There are many interpretations of this festival, many dedicate it to medicine God Dhanvantri, many spend time worshipping Goddess Lakshmi while many spend it worshipping Lord Yama. There are 3 major folklores related to Dhanteras. While two are a part of Samudra Manthan, the churning of the ocean, the remaining one is related to Lord Yama.
As per the Hindu mythology, Dhanvantri is the God of Medicine and Ayurveda. He is known to be the one who used Ayurveda for the betterment of mankind and to free them from diseases. On the auspicious day of Dhanteras, the God of Ayurveda, Dhanvantri is worshiped for his wisdom and for curing acute and chronic illnesses with Ayurveda.
God Dhanvantri is also considered as a Doctor to Hindu gods as per the ancient Hindu texts. Ancient mythological books also claim that God Dhanvantri took birth through Samudra Manthan with a pot of Amrit in one hand and a book on Ayurveda in the other.
Another significant story is related to Goddess Lakshmi. As per the mythological texts, Goddess Lakshmi also came from the great churning of the ocean and is a mark of wealth, happiness, prosperity, and good fortune. People make rangolis at the main door and illuminate the main entrance of their home with Diyas to create positive vibes in order to attract and welcome Goddess Lakshmi.
The third legend is about a prince who was the son of King Hima, who was expected to die from a snakebite on the 4th day of his marriage as per the prophecy. But the wife of the princess made a pile from gold, silver, and all the metals at the entrance of her house and lit many Diyas, and spent the entire night telling her husband stories and singing songs.
When Lord Yama, the God of death, came in the guise of a serpent he was unable to see anything because of the brightness of Metals and Diyas. Lord Yama then stayed there and left silently the next morning, which is why Dhanteras is also called Yamadeepdaan which means offering earthen lamps to Lord Yama.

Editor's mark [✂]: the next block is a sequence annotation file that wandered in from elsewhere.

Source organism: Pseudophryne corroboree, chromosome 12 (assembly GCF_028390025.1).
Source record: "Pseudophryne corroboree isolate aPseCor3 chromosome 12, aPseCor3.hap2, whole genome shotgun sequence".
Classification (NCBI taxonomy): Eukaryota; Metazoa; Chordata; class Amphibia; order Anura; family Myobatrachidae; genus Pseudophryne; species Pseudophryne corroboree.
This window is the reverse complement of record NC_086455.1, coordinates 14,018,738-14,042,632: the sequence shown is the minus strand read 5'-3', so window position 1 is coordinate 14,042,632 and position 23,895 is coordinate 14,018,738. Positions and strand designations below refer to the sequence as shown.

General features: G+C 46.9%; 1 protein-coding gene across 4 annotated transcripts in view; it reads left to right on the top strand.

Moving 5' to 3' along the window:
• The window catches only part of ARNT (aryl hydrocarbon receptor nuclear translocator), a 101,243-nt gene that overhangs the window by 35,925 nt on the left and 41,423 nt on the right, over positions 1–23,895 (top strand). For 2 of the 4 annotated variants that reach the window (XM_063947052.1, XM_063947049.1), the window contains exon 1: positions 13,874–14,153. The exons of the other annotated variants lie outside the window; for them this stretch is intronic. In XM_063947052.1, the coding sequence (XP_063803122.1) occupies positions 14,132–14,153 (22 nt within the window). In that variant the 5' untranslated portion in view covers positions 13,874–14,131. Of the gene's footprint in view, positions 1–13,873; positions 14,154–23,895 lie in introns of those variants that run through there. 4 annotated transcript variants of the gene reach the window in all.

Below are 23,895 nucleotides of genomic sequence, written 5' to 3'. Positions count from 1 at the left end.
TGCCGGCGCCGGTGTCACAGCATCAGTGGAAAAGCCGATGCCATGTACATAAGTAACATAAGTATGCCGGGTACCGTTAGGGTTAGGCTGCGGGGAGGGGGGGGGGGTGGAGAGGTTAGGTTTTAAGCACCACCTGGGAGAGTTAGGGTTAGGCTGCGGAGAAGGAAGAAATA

In the evening after the sunset, Goddess Lakshmi is worshipped. People recite Dhanteras ki Katha and Diyas are lighted as well as placed outside every door of the house, barring toilets. People believe that the light of Diyas shows the way to Goddess Lakshmi to their home. Tulsi plant is also worshipped in the evening. Apart from that, a paste of vermilion and rice flour is made to make the footprints of Goddess Lakshmi which again is an auspicious symbol and brings wealth and prosperity to the home.
Naivedya is a popular dish that is offered to Goddess Lakshmi and Lord Vishnu. The dish finds its mention in a lot of sacred texts and is prepared using jaggery and dry coriander seeds. Apart from Naivedya, whole wheat halwa (Aate ka halwa) is also made for Goddess Lakshmi in many parts of North India.
Panchamrit is another Prashad that is prepared for Dhanteras Puja. This chilled beverage is made with 5 elements: milk, sugar, honey, curd, and ghee.